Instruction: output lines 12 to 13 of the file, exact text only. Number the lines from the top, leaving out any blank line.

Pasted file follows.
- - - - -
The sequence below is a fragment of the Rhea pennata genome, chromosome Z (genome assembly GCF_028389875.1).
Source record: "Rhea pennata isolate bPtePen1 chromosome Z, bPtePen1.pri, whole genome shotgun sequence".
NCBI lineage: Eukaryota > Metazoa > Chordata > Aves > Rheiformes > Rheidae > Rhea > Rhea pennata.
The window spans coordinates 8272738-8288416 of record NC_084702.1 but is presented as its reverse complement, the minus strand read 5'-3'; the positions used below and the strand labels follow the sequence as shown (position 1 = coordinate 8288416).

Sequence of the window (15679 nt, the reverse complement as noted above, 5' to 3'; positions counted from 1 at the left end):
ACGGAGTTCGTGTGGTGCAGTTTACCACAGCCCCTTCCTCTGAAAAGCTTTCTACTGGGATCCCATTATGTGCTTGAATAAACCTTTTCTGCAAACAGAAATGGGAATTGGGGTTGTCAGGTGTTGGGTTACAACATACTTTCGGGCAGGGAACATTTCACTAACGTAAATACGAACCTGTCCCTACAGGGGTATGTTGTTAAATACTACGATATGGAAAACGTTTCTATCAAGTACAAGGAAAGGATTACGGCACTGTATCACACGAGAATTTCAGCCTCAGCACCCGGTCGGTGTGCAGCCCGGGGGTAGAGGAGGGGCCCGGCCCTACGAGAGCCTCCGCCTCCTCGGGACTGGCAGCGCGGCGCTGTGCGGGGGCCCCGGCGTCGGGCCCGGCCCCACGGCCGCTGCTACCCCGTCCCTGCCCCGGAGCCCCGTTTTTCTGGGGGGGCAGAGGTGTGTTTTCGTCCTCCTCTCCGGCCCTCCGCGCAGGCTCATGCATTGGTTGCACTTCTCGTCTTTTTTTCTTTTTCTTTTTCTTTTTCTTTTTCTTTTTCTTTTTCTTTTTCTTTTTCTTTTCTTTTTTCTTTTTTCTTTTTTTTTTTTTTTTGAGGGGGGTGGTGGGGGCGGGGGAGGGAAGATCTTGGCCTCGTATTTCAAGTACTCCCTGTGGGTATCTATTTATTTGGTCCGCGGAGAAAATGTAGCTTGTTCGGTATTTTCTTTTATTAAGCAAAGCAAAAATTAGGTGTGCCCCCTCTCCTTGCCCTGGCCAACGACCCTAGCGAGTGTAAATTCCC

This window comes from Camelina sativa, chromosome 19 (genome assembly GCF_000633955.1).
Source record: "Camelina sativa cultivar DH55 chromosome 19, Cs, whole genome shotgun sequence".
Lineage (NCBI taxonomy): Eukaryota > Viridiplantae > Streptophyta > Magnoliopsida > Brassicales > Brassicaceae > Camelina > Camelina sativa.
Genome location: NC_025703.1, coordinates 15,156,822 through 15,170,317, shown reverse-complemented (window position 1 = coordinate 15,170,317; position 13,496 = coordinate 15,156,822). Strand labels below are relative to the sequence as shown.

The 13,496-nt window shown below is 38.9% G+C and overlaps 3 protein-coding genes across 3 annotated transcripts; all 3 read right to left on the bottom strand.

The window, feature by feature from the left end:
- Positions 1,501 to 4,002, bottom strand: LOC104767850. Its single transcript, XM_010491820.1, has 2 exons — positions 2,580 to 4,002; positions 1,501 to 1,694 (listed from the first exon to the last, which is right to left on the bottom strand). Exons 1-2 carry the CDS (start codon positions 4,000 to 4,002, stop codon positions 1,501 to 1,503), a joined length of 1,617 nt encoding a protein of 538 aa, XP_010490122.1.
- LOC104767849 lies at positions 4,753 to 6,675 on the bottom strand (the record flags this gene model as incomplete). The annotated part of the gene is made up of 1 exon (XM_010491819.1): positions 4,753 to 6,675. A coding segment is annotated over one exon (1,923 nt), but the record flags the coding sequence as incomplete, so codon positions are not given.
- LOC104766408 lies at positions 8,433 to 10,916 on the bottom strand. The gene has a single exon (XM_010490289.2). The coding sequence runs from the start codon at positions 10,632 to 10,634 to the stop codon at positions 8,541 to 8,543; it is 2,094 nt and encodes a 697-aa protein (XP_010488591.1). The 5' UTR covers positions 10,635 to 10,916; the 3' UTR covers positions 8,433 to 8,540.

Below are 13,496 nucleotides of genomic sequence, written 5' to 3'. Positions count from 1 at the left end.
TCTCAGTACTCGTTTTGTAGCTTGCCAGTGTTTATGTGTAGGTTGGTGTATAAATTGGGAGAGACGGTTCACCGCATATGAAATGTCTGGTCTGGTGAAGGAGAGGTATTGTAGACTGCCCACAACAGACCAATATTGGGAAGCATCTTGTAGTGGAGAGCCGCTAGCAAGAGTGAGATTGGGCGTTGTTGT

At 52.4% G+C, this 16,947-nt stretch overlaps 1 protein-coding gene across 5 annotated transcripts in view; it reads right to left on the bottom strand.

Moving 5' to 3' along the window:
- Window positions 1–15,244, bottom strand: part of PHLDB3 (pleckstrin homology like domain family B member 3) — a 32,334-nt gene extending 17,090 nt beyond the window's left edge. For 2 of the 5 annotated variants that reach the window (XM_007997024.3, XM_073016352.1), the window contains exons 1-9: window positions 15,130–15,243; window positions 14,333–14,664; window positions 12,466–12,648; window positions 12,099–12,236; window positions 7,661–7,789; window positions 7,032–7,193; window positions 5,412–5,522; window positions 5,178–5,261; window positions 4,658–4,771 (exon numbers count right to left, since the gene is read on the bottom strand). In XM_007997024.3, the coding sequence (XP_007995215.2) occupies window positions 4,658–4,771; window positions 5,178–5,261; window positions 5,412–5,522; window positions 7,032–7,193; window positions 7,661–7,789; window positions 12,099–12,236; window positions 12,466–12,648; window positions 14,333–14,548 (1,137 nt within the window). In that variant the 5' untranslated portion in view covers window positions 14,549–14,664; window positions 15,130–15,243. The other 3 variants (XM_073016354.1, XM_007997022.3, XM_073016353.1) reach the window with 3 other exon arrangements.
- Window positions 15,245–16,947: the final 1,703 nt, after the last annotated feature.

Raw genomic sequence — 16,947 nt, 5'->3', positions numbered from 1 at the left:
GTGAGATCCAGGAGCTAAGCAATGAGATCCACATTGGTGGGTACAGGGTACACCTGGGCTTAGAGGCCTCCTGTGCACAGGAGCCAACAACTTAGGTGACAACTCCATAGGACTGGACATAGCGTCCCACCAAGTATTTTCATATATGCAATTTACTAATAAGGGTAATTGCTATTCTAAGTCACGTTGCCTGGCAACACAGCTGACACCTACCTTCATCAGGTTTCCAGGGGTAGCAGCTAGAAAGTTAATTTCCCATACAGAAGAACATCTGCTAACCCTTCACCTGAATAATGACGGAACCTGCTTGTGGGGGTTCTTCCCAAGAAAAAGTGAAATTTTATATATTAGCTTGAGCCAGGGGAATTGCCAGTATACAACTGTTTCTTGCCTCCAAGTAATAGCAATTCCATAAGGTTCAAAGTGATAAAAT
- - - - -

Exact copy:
The window, feature by feature from the left end:
- Positions 1,501 to 4,002, bottom strand: LOC104767850. Its single transcript, XM_010491820.1, has 2 exons — positions 2,580 to 4,002; positions 1,501 to 1,694 (listed from the first exon to the last, which is right to left on the bottom strand). Exons 1-2 carry the CDS (start codon positions 4,000 to 4,002, stop codon positions 1,501 to 1,503), a joined length of 1,617 nt encoding a protein of 538 aa, XP_010490122.1.